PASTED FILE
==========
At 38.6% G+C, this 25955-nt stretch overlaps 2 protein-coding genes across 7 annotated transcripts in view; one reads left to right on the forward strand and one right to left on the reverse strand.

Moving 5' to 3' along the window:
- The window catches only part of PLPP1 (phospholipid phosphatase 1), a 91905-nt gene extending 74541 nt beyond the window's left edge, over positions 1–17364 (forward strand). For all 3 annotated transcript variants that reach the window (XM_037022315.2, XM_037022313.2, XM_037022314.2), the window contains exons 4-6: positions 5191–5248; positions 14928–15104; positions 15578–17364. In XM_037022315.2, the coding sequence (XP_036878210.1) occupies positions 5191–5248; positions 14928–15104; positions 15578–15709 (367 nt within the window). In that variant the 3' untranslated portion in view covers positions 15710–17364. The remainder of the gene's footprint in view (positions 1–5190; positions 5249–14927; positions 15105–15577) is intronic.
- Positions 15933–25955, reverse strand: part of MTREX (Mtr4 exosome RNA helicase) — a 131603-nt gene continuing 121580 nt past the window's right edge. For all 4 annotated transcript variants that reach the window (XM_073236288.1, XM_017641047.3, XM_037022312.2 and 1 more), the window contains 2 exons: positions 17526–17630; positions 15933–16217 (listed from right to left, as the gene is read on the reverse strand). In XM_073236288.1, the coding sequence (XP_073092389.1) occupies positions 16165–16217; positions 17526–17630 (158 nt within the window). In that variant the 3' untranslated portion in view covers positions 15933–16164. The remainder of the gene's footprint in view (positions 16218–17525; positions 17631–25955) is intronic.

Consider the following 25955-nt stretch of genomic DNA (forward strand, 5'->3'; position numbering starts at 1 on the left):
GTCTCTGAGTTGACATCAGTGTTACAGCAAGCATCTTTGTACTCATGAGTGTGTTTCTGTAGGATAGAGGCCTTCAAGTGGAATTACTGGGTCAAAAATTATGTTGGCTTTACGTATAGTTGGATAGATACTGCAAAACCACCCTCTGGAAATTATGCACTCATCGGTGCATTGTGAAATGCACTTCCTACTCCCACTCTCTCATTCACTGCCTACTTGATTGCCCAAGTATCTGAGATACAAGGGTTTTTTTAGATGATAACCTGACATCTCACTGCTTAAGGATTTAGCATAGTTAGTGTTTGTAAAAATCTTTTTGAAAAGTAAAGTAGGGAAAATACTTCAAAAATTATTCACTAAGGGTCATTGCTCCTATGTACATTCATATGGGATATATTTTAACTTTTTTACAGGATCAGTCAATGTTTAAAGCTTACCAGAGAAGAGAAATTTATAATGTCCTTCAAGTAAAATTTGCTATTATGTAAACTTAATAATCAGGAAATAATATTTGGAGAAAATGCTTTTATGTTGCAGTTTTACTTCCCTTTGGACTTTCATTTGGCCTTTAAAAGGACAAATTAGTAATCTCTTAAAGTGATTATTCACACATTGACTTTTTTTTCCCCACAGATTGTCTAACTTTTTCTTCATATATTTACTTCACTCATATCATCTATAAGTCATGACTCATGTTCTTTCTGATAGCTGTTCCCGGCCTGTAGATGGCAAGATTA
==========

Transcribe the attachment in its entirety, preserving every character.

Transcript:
At 38.6% G+C, this 25955-nt stretch overlaps 2 protein-coding genes across 7 annotated transcripts in view; one reads left to right on the forward strand and one right to left on the reverse strand.

Moving 5' to 3' along the window:
- The window catches only part of PLPP1 (phospholipid phosphatase 1), a 91905-nt gene extending 74541 nt beyond the window's left edge, over positions 1–17364 (forward strand). For all 3 annotated transcript variants that reach the window (XM_037022315.2, XM_037022313.2, XM_037022314.2), the window contains exons 4-6: positions 5191–5248; positions 14928–15104; positions 15578–17364. In XM_037022315.2, the coding sequence (XP_036878210.1) occupies positions 5191–5248; positions 14928–15104; positions 15578–15709 (367 nt within the window). In that variant the 3' untranslated portion in view covers positions 15710–17364. The remainder of the gene's footprint in view (positions 1–5190; positions 5249–14927; positions 15105–15577) is intronic.
- Positions 15933–25955, reverse strand: part of MTREX (Mtr4 exosome RNA helicase) — a 131603-nt gene continuing 121580 nt past the window's right edge. For all 4 annotated transcript variants that reach the window (XM_073236288.1, XM_017641047.3, XM_037022312.2 and 1 more), the window contains 2 exons: positions 17526–17630; positions 15933–16217 (listed from right to left, as the gene is read on the reverse strand). In XM_073236288.1, the coding sequence (XP_073092389.1) occupies positions 16165–16217; positions 17526–17630 (158 nt within the window). In that variant the 3' untranslated portion in view covers positions 15933–16164. The remainder of the gene's footprint in view (positions 16218–17525; positions 17631–25955) is intronic.

Consider the following 25955-nt stretch of genomic DNA (forward strand, 5'->3'; position numbering starts at 1 on the left):
GTCTCTGAGTTGACATCAGTGTTACAGCAAGCATCTTTGTACTCATGAGTGTGTTTCTGTAGGATAGAGGCCTTCAAGTGGAATTACTGGGTCAAAAATTATGTTGGCTTTACGTATAGTTGGATAGATACTGCAAAACCACCCTCTGGAAATTATGCACTCATCGGTGCATTGTGAAATGCACTTCCTACTCCCACTCTCTCATTCACTGCCTACTTGATTGCCCAAGTATCTGAGATACAAGGGTTTTTTTAGATGATAACCTGACATCTCACTGCTTAAGGATTTAGCATAGTTAGTGTTTGTAAAAATCTTTTTGAAAAGTAAAGTAGGGAAAATACTTCAAAAATTATTCACTAAGGGTCATTGCTCCTATGTACATTCATATGGGATATATTTTAACTTTTTTACAGGATCAGTCAATGTTTAAAGCTTACCAGAGAAGAGAAATTTATAATGTCCTTCAAGTAAAATTTGCTATTATGTAAACTTAATAATCAGGAAATAATATTTGGAGAAAATGCTTTTATGTTGCAGTTTTACTTCCCTTTGGACTTTCATTTGGCCTTTAAAAGGACAAATTAGTAATCTCTTAAAGTGATTATTCACACATTGACTTTTTTTTCCCCACAGATTGTCTAACTTTTTCTTCATATATTTACTTCACTCATATCATCTATAAGTCATGACTCATGTTCTTTCTGATAGCTGTTCCCGGCCTGTAGATGGCAAGATTA